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Report – Open Innovation Africa Summit, 2010

The first-ever Open Innovation Africa Summit which was held in Naivasha, Kenya from Nov, 29th – Dec 1st, 2010 brought together over 200 thought leaders and innovators from 25 countries across the world to stimulate critical thinking about the role of innovation in sustainable socio-economic development and to contribute to creating a conducive environment for innovative entrepreneurial activity in Africa.

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The key goal of the summit was to promote the creation of new innovation services and collaboration models, which align public and private sector stakeholder and embed end-used driven co-creation and open innovation as critical elements in African innovation systems. The Summit generated actionable ideas and recommendations for the gathered public policy specialists, researchers, academia, entrepreneurs, government representatives, ICT experts and financiers to take forward in their respective contexts for positive social impact.
200 African thought leaders gathered for the event, which was spearheaded by Nokia, Capgemini and The World Bank.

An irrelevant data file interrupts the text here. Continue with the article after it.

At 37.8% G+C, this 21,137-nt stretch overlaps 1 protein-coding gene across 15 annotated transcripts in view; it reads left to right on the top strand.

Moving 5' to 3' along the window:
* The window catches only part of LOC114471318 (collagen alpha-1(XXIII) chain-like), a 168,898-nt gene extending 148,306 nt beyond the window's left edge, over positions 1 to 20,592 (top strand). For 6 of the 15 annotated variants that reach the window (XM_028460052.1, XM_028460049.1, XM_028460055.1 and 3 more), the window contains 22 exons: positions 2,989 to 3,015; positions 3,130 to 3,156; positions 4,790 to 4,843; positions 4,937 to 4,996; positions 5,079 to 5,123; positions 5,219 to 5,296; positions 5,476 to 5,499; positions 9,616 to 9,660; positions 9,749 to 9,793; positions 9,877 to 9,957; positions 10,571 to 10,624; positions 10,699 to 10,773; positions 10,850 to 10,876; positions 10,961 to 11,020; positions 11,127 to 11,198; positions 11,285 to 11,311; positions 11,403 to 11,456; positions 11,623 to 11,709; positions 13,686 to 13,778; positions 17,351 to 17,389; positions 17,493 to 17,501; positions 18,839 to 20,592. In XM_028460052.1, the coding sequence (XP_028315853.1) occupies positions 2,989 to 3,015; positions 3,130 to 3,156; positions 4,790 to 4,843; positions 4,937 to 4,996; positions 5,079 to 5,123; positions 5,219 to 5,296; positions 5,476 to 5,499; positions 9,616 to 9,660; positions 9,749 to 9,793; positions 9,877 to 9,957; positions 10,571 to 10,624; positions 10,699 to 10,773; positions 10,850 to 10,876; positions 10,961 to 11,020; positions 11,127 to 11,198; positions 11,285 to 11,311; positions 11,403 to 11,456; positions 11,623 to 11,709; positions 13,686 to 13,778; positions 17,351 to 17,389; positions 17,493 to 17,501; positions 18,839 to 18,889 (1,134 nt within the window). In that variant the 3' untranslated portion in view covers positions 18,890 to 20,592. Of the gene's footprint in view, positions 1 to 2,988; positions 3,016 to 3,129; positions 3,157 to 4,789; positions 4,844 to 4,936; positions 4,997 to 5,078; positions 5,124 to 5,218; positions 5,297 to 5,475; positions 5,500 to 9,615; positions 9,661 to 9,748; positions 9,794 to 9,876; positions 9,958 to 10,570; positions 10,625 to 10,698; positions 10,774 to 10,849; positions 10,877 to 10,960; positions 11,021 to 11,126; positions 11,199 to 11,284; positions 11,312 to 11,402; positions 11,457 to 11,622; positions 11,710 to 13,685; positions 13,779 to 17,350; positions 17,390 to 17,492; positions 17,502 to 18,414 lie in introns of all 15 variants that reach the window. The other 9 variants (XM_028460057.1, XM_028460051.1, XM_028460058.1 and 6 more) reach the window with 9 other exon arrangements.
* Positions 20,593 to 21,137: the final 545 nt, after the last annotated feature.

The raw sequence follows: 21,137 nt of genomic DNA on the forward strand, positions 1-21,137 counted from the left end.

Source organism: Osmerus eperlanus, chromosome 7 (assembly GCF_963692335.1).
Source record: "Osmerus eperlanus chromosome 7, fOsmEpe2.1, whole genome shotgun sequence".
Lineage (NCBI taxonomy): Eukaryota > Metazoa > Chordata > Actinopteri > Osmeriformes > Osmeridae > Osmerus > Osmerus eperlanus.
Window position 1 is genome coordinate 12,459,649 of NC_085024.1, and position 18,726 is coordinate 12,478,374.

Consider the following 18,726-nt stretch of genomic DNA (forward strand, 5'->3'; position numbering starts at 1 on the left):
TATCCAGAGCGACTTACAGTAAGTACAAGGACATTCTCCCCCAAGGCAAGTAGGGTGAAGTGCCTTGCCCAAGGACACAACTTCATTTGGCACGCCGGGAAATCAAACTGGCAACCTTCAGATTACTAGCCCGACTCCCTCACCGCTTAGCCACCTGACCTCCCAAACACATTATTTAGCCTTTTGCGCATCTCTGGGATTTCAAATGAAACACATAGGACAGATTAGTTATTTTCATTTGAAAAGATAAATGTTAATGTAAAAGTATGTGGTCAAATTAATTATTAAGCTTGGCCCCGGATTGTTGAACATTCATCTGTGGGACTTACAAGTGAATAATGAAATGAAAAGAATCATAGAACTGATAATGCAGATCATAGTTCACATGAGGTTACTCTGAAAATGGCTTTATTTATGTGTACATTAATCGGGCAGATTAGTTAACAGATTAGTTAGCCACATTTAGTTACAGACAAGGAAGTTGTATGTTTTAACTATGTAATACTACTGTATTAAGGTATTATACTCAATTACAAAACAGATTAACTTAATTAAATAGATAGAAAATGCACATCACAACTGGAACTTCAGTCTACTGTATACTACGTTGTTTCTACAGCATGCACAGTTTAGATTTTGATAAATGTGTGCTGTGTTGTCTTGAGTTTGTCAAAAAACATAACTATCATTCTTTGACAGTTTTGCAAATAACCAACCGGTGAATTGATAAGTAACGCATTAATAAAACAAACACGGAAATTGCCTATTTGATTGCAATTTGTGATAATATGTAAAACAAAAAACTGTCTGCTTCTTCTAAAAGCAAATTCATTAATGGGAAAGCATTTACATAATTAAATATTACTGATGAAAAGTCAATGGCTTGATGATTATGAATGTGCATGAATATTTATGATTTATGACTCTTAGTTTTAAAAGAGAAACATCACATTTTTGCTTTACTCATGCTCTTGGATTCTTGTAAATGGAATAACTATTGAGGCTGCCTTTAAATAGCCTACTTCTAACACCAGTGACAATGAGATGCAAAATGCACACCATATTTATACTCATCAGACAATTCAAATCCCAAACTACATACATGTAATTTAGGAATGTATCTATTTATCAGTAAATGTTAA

“Every individual in this room already possesses an answer”.

This was just one of the interesting quotes displayed in the plenary hall throughout the Summit. True to this, delegates came up with a joint vision for an innovation ecosystem and sought to foster trust between stakeholders. This was partly through building networks and establishing partnerships to stimulate collaboration. Delegates also highlighted critical policy recommendations and best practices in sustainable, open innovation as well as the vital role played by mobile and other technologies in building an information society and stimulating entrepreneurship.
Fours thematic areas of African Innovation were the main topics of discussion amongst the participants. The topics were:

One area I found very interesting was – Room for High-tech Thinking:
Innovation entrepreneurship in Africa would also benefit greatly from designated innovation hubs “i-hubs” that provide the infrastructural and knowledge links across the region and make use of various technologies to stay abreast of global trends. Already, a number of African countries have set up “i-hubs”. Increasing interest in the role of the internet and growing capacity in the development and use of mobile technologies on the continent provides fertile ground for Africa to compete effectively in the technological marketplace.

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